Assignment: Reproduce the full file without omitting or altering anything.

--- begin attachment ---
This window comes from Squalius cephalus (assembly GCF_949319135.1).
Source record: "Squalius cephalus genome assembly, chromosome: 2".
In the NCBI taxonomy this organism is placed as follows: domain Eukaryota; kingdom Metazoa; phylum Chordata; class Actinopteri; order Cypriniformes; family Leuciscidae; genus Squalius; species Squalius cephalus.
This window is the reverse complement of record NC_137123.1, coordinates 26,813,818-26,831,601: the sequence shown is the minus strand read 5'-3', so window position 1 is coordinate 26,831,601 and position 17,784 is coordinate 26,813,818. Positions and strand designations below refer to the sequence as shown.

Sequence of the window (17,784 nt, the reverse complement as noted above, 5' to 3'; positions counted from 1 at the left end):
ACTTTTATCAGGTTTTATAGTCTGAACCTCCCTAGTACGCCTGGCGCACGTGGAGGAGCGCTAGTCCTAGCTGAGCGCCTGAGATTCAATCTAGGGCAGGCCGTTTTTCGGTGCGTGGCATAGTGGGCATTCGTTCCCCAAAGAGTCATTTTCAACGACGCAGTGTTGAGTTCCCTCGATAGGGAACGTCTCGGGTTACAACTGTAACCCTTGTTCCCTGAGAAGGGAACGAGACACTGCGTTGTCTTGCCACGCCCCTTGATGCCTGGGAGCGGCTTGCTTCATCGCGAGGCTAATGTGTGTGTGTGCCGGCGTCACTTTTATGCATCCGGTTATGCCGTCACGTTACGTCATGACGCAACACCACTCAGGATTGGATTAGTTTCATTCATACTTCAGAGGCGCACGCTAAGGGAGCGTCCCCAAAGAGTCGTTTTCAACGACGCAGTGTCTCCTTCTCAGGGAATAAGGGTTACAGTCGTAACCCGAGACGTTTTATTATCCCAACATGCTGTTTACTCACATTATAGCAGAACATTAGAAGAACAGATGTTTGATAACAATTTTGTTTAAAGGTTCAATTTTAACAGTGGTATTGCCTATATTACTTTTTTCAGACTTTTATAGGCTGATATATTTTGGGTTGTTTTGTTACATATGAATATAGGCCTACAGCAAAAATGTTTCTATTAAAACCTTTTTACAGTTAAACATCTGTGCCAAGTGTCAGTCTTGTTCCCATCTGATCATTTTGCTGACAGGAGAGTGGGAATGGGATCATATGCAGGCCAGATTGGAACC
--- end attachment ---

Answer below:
This window comes from Squalius cephalus (assembly GCF_949319135.1).
Source record: "Squalius cephalus genome assembly, chromosome: 2".
In the NCBI taxonomy this organism is placed as follows: domain Eukaryota; kingdom Metazoa; phylum Chordata; class Actinopteri; order Cypriniformes; family Leuciscidae; genus Squalius; species Squalius cephalus.
This window is the reverse complement of record NC_137123.1, coordinates 26,813,818-26,831,601: the sequence shown is the minus strand read 5'-3', so window position 1 is coordinate 26,831,601 and position 17,784 is coordinate 26,813,818. Positions and strand designations below refer to the sequence as shown.

Sequence of the window (17,784 nt, the reverse complement as noted above, 5' to 3'; positions counted from 1 at the left end):
ACTTTTATCAGGTTTTATAGTCTGAACCTCCCTAGTACGCCTGGCGCACGTGGAGGAGCGCTAGTCCTAGCTGAGCGCCTGAGATTCAATCTAGGGCAGGCCGTTTTTCGGTGCGTGGCATAGTGGGCATTCGTTCCCCAAAGAGTCATTTTCAACGACGCAGTGTTGAGTTCCCTCGATAGGGAACGTCTCGGGTTACAACTGTAACCCTTGTTCCCTGAGAAGGGAACGAGACACTGCGTTGTCTTGCCACGCCCCTTGATGCCTGGGAGCGGCTTGCTTCATCGCGAGGCTAATGTGTGTGTGTGCCGGCGTCACTTTTATGCATCCGGTTATGCCGTCACGTTACGTCATGACGCAACACCACTCAGGATTGGATTAGTTTCATTCATACTTCAGAGGCGCACGCTAAGGGAGCGTCCCCAAAGAGTCGTTTTCAACGACGCAGTGTCTCCTTCTCAGGGAATAAGGGTTACAGTCGTAACCCGAGACGTTTTATTATCCCAACATGCTGTTTACTCACATTATAGCAGAACATTAGAAGAACAGATGTTTGATAACAATTTTGTTTAAAGGTTCAATTTTAACAGTGGTATTGCCTATATTACTTTTTTCAGACTTTTATAGGCTGATATATTTTGGGTTGTTTTGTTACATATGAATATAGGCCTACAGCAAAAATGTTTCTATTAAAACCTTTTTACAGTTAAACATCTGTGCCAAGTGTCAGTCTTGTTCCCATCTGATCATTTTGCTGACAGGAGAGTGGGAATGGGATCATATGCAGGCCAGATTGGAACC